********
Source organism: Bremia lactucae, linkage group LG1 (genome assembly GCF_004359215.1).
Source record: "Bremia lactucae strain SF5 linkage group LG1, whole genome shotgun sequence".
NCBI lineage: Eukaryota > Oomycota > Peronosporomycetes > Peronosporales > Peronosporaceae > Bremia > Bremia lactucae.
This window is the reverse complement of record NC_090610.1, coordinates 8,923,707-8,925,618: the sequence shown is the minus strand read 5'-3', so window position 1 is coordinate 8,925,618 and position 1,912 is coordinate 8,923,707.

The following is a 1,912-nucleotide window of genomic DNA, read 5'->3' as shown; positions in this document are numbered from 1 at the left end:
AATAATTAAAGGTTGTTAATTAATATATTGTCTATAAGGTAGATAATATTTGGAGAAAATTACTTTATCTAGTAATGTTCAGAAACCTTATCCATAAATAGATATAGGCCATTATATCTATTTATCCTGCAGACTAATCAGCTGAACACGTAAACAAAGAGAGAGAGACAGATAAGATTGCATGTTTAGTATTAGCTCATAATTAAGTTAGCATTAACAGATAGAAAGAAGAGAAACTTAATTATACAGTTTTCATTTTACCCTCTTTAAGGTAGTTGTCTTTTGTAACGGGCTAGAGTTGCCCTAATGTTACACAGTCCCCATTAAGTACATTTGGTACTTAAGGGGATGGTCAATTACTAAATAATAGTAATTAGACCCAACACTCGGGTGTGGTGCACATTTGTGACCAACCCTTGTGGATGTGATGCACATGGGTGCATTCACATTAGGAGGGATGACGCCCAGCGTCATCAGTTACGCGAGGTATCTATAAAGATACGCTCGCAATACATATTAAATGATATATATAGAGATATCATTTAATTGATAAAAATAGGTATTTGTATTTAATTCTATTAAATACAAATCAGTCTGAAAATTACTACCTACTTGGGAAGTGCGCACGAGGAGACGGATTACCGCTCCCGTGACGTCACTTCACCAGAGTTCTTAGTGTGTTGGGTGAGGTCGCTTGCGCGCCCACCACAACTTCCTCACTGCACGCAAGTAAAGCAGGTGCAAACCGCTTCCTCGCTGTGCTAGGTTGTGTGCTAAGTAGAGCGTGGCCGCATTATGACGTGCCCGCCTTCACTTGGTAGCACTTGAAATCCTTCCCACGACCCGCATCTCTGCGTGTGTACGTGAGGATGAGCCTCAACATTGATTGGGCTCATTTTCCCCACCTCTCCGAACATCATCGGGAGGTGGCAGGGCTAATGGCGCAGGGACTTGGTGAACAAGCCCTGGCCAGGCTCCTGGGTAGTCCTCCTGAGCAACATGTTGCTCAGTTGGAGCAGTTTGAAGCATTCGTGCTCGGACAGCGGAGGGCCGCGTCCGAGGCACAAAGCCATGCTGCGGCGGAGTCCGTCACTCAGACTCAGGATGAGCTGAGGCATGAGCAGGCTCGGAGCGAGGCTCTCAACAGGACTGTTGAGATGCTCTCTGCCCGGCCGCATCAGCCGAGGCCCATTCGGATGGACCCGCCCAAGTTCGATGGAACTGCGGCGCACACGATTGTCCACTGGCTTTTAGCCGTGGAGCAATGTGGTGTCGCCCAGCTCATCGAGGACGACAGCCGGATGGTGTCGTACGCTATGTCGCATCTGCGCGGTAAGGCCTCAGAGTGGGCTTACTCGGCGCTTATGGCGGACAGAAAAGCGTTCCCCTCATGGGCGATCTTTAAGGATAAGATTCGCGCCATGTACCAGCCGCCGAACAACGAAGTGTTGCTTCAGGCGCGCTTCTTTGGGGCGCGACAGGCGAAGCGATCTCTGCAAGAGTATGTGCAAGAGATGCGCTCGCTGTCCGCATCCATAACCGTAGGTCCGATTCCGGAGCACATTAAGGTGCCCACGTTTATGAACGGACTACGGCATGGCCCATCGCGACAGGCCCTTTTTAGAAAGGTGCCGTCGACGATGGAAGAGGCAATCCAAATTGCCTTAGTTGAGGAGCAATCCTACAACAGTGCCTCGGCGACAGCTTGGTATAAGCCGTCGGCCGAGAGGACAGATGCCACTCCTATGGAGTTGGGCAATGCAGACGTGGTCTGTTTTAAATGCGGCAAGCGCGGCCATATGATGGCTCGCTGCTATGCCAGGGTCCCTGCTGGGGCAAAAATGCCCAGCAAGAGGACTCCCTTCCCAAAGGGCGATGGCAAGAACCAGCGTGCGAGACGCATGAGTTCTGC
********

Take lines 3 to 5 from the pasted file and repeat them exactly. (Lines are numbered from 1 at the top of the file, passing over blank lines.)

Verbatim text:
NCBI lineage: Eukaryota > Oomycota > Peronosporomycetes > Peronosporales > Peronosporaceae > Bremia > Bremia lactucae.
This window is the reverse complement of record NC_090610.1, coordinates 8,923,707-8,925,618: the sequence shown is the minus strand read 5'-3', so window position 1 is coordinate 8,925,618 and position 1,912 is coordinate 8,923,707.

The following is a 1,912-nucleotide window of genomic DNA, read 5'->3' as shown; positions in this document are numbered from 1 at the left end: